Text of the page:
There is "absolutely evidence" to begin an obstruction of justice case against President Donald Trump following fired FBI Director James Comey's testimony, former U.S. Attorney Preet Bharara said Sunday, but nobody knows yet if the case can be proven.
"I think it's very important for all sorts of armchair speculators in the law, to be clear that no one knows right now whether there is a provable case of obstruction," Bharara, who also was fired by Trump, told ABC's "This Week" anchor George Stephanopoulos. "It's also true...that there's no basis to say there's no obstruction."
Bharara also said during the interview that there is sworn testimony that "on at least one occasion, the president of the United States, cleared the room of his vice president and his attorney general and told his director of the FBI that he should essentially drop the case against his former national security advisor, and whether or not that is impeachable or that's indictable, that's a very serious thing."
Many people do not know the standards upon which something is a crime or not, the former prosecutor continued, "but whether or not it can be charged as a crime or Congress will impeach, it's a very serious thing, and there's a lot to be frightened about and a lot to be outraged about."
It's serious, he continued, as Trump has continued to deny Comey's accusations, but he has not denied them under oath.
"He seems to suggest that even if he had done it, there's nothing wrong with that," said Bharara.
"Others seem to be excusing it. It's an incredibly serious thing if people think the president of the United States can tell heads of law enforcement agencies based on his own whim or his own personal preferences or friendships that they should or should not pursue particular criminal cases against individuals."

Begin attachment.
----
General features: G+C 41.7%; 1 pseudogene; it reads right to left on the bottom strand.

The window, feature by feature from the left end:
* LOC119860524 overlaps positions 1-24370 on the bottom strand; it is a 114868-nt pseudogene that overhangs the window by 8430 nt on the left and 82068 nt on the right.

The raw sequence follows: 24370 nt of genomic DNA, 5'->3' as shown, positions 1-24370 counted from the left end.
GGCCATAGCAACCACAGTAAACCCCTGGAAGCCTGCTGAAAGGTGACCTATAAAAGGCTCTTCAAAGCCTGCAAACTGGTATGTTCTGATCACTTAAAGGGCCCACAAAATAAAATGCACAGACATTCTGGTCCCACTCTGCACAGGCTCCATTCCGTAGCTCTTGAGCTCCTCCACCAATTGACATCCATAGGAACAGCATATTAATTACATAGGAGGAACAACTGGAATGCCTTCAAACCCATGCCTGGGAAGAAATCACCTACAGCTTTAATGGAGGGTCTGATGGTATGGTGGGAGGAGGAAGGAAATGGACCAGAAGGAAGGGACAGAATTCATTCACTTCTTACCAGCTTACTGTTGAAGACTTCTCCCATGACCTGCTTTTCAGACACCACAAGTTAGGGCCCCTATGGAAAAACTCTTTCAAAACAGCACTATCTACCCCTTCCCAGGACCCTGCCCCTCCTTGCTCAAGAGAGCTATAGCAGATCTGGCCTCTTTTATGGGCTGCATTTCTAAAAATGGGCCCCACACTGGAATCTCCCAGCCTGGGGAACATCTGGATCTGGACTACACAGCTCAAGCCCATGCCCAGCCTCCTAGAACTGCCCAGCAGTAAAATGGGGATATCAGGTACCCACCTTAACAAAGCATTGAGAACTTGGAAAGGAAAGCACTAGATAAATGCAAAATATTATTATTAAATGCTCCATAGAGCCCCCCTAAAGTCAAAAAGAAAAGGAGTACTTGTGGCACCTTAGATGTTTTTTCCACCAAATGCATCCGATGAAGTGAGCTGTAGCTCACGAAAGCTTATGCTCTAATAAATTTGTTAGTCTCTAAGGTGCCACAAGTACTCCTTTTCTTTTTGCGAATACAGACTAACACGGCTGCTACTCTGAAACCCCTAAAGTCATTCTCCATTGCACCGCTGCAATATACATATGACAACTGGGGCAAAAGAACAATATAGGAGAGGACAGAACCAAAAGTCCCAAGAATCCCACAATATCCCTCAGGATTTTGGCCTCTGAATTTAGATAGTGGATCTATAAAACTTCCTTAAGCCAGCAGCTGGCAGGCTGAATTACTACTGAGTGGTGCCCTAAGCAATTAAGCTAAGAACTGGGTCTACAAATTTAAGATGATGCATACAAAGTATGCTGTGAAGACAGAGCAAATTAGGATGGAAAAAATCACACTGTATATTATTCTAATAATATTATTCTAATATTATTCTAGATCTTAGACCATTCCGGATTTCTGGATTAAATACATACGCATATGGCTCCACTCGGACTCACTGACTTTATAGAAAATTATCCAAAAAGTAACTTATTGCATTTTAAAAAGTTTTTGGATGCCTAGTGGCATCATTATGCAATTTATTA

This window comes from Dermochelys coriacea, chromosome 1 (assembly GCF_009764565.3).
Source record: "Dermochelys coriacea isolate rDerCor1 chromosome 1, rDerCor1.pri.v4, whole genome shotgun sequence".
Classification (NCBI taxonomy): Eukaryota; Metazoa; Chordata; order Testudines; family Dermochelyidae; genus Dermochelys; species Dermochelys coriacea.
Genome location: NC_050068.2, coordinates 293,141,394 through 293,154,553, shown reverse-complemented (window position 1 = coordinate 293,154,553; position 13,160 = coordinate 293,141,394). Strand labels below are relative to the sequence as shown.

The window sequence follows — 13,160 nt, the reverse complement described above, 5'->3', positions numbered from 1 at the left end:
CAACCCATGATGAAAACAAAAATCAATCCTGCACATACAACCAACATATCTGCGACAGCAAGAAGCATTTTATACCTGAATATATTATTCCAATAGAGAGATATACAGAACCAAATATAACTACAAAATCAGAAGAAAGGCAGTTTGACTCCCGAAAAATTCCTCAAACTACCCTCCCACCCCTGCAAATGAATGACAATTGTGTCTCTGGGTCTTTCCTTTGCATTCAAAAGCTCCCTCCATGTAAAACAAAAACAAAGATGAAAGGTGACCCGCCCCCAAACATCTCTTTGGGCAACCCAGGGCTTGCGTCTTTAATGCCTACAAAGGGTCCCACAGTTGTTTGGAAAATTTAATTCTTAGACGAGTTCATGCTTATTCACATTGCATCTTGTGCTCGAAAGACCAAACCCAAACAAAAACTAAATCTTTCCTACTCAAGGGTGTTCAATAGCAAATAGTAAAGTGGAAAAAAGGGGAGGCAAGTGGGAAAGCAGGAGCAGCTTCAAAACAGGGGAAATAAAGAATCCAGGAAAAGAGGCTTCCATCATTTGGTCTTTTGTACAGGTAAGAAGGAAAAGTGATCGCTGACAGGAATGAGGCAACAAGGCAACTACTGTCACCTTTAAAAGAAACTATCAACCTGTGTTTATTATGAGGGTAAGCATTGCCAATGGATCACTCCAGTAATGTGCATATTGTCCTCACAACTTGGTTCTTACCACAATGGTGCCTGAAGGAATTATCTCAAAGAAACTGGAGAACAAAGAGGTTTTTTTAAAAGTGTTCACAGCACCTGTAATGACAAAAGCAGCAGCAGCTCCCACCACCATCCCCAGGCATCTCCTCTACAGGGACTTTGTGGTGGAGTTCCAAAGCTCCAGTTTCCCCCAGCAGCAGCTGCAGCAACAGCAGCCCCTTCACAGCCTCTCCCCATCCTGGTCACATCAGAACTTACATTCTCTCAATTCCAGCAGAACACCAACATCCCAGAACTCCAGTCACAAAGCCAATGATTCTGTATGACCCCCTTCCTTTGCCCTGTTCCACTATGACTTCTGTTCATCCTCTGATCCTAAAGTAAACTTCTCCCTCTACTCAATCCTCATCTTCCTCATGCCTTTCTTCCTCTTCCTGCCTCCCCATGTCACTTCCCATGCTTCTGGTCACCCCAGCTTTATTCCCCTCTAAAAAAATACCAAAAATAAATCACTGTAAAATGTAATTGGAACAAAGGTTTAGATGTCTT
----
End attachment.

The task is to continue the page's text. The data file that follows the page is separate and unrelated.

Further, Bharara said he does not believe the Trump/Comey conversations fall under executive privilege laws, or that Comey broke the law when he leaked information about them through a friend to The New York Times.
Bharara also said he thinks Comey told the truth under oath while testifying to the Senate Intelligence Committee last week.
"He has a reputation for probity and telling the truth," said Bharara. "[He is] someone who has contemptuous notes of what happened in these meetings and conversations. On the other hand, I think a lot of people will tell you that the president himself sometimes makes accusations that turn out not to be true."
When it comes down to who tells the truth and who does, not, Bharara said, "most people would side reasonably with james Comey."
Trump tweeted Sunday that he believes there will be more Comey leaks, and Bharara compared that to other accusations the president has made "in an unsubstantiated way," including accusations that former President Barack Obama "wiretapped" his Trump Tower offices.
"He suggested on at least one occasion that maybe he had recorded conversations and refuses to answer questions about whether or not that is true," said Bharara. "I think the point is, that accusations made in the heat of the moment in 140 characters on Twitter based on the track record and history are not to be taken seriously."
As for his own issues with Trump, Bharara said he does not, to this day, know why the president fired him.
"You know, it doesn't bother me," he told Stephanopoulos. "I'm living a great good life very happily but I have no idea."
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